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This summer, dozens of workers at the Diablo Canyon Nuclear Plant in central California will carry out an internment. They’ll carefully begin moving 133 tons of spent fuel from temporary cooling ponds into a nuclear necropolis of eight cement-and-steel tombs in a field adjacent to the plant. If all goes according to plan, they won’t have to worry about the radioactive detritus for another 100 years.
If all goes according to plan.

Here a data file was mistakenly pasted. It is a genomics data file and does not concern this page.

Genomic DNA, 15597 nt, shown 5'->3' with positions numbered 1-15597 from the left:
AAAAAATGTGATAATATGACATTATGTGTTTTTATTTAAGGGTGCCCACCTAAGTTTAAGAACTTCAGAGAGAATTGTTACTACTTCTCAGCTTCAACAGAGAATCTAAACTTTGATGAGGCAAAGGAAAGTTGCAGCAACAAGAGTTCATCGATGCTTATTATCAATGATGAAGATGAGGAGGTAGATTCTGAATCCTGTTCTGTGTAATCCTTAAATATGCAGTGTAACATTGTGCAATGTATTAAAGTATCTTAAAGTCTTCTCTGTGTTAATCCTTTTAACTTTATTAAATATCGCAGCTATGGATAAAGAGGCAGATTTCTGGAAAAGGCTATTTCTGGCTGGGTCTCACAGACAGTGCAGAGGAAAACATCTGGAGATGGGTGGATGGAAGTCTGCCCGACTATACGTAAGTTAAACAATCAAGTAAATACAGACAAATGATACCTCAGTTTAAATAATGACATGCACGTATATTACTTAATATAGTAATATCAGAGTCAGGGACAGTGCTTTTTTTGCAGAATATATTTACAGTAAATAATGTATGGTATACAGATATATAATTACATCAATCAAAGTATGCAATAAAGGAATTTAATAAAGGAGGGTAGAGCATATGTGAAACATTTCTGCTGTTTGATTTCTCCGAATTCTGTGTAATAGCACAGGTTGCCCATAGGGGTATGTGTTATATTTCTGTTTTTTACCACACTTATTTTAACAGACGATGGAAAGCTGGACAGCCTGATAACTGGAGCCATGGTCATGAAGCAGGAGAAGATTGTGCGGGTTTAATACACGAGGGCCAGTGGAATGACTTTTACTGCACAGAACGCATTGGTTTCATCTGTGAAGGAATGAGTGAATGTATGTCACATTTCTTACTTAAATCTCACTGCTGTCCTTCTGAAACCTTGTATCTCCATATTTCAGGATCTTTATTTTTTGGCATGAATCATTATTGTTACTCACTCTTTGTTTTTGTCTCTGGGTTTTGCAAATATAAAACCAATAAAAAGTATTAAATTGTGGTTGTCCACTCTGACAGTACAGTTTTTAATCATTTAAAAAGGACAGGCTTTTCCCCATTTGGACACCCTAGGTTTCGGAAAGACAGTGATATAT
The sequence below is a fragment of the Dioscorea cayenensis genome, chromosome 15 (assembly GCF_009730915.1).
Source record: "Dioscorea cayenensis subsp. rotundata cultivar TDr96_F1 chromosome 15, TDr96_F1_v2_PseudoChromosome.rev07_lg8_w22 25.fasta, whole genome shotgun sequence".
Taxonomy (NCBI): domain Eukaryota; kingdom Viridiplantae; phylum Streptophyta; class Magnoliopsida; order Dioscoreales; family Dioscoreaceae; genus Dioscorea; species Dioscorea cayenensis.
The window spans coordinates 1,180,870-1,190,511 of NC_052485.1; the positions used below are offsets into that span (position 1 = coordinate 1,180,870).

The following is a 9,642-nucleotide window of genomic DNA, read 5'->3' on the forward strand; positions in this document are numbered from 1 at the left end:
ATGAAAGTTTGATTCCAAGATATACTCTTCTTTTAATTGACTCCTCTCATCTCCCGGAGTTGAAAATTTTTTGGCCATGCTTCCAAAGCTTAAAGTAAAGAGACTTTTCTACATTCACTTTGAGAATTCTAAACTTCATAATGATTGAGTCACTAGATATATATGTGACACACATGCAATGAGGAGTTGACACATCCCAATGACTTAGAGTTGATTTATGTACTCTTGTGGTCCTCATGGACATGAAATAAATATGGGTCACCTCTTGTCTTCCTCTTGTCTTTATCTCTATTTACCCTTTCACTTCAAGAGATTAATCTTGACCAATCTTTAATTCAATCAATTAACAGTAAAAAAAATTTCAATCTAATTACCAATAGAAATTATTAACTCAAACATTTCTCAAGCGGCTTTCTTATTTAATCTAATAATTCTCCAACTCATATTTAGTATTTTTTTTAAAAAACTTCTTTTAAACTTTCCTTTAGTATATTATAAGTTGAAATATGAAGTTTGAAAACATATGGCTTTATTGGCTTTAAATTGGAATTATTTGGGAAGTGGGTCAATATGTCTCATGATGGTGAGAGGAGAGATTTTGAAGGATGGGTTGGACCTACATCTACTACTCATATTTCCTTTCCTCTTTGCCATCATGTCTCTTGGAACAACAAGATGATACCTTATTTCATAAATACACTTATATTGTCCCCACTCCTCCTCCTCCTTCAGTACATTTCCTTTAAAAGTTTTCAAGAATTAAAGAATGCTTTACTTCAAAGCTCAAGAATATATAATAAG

The Diablo Canyon storage casks, each weighing about 180 tons and costing more than $1 million each, were authorized by the Nuclear Regulatory Commission in its ongoing struggle to deal with the 50,000 metric tons of toxic nuclear waste that’s already been produced by the nation’s nuclear plants. Structures like these, measuring about 18 feet high, will soon dot the landscape at almost all the nation’s more than 104 active and shuttered nuclear reactors — near neighborhoods, streams and oceans in 38 states.